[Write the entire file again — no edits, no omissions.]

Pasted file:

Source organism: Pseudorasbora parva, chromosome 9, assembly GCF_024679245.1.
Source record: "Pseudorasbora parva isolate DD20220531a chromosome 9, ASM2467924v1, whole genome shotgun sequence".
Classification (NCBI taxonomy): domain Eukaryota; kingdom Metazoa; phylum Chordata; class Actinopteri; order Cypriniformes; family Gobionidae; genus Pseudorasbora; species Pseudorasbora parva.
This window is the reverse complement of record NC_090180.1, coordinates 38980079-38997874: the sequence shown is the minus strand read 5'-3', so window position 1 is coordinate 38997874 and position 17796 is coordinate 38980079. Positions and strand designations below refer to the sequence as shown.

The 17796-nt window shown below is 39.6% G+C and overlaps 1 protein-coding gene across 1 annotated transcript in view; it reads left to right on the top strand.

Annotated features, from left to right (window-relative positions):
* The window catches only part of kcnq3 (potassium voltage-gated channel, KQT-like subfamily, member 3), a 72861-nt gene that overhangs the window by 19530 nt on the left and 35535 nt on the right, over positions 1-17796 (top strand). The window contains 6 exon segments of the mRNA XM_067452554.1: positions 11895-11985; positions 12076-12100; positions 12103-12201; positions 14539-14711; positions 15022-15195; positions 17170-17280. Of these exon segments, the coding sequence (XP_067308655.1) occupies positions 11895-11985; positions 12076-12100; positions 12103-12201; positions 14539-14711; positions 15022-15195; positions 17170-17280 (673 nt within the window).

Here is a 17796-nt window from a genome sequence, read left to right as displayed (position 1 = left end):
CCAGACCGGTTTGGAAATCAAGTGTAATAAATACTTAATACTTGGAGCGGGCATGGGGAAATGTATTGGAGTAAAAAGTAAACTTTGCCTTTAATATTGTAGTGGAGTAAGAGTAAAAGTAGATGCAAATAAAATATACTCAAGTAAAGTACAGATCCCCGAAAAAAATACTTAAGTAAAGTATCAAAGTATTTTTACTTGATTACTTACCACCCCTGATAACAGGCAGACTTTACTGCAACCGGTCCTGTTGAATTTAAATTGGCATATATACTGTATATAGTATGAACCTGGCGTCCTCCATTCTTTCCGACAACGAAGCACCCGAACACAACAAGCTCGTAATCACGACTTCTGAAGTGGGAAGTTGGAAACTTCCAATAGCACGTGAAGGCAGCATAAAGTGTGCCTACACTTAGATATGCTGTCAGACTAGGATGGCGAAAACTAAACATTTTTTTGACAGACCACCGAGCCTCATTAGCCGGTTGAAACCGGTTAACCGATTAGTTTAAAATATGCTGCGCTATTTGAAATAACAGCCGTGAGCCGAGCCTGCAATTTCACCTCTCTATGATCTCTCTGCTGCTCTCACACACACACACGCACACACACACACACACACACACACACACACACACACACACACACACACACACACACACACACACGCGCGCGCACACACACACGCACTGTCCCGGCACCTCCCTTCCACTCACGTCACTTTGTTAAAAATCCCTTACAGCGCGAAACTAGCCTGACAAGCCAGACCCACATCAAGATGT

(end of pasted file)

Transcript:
Source organism: Pseudorasbora parva, chromosome 9, assembly GCF_024679245.1.
Source record: "Pseudorasbora parva isolate DD20220531a chromosome 9, ASM2467924v1, whole genome shotgun sequence".
Classification (NCBI taxonomy): domain Eukaryota; kingdom Metazoa; phylum Chordata; class Actinopteri; order Cypriniformes; family Gobionidae; genus Pseudorasbora; species Pseudorasbora parva.
This window is the reverse complement of record NC_090180.1, coordinates 38980079-38997874: the sequence shown is the minus strand read 5'-3', so window position 1 is coordinate 38997874 and position 17796 is coordinate 38980079. Positions and strand designations below refer to the sequence as shown.

The 17796-nt window shown below is 39.6% G+C and overlaps 1 protein-coding gene across 1 annotated transcript in view; it reads left to right on the top strand.

Annotated features, from left to right (window-relative positions):
* The window catches only part of kcnq3 (potassium voltage-gated channel, KQT-like subfamily, member 3), a 72861-nt gene that overhangs the window by 19530 nt on the left and 35535 nt on the right, over positions 1-17796 (top strand). The window contains 6 exon segments of the mRNA XM_067452554.1: positions 11895-11985; positions 12076-12100; positions 12103-12201; positions 14539-14711; positions 15022-15195; positions 17170-17280. Of these exon segments, the coding sequence (XP_067308655.1) occupies positions 11895-11985; positions 12076-12100; positions 12103-12201; positions 14539-14711; positions 15022-15195; positions 17170-17280 (673 nt within the window).

Here is a 17796-nt window from a genome sequence, read left to right as displayed (position 1 = left end):
CCAGACCGGTTTGGAAATCAAGTGTAATAAATACTTAATACTTGGAGCGGGCATGGGGAAATGTATTGGAGTAAAAAGTAAACTTTGCCTTTAATATTGTAGTGGAGTAAGAGTAAAAGTAGATGCAAATAAAATATACTCAAGTAAAGTACAGATCCCCGAAAAAAATACTTAAGTAAAGTATCAAAGTATTTTTACTTGATTACTTACCACCCCTGATAACAGGCAGACTTTACTGCAACCGGTCCTGTTGAATTTAAATTGGCATATATACTGTATATAGTATGAACCTGGCGTCCTCCATTCTTTCCGACAACGAAGCACCCGAACACAACAAGCTCGTAATCACGACTTCTGAAGTGGGAAGTTGGAAACTTCCAATAGCACGTGAAGGCAGCATAAAGTGTGCCTACACTTAGATATGCTGTCAGACTAGGATGGCGAAAACTAAACATTTTTTTGACAGACCACCGAGCCTCATTAGCCGGTTGAAACCGGTTAACCGATTAGTTTAAAATATGCTGCGCTATTTGAAATAACAGCCGTGAGCCGAGCCTGCAATTTCACCTCTCTATGATCTCTCTGCTGCTCTCACACACACACACGCACACACACACACACACACACACACACACACACACACACACACACACACACACACACACACACACGCGCGCGCACACACACACGCACTGTCCCGGCACCTCCCTTCCACTCACGTCACTTTGTTAAAAATCCCTTACAGCGCGAAACTAGCCTGACAAGCCAGACCCACATCAAGATGT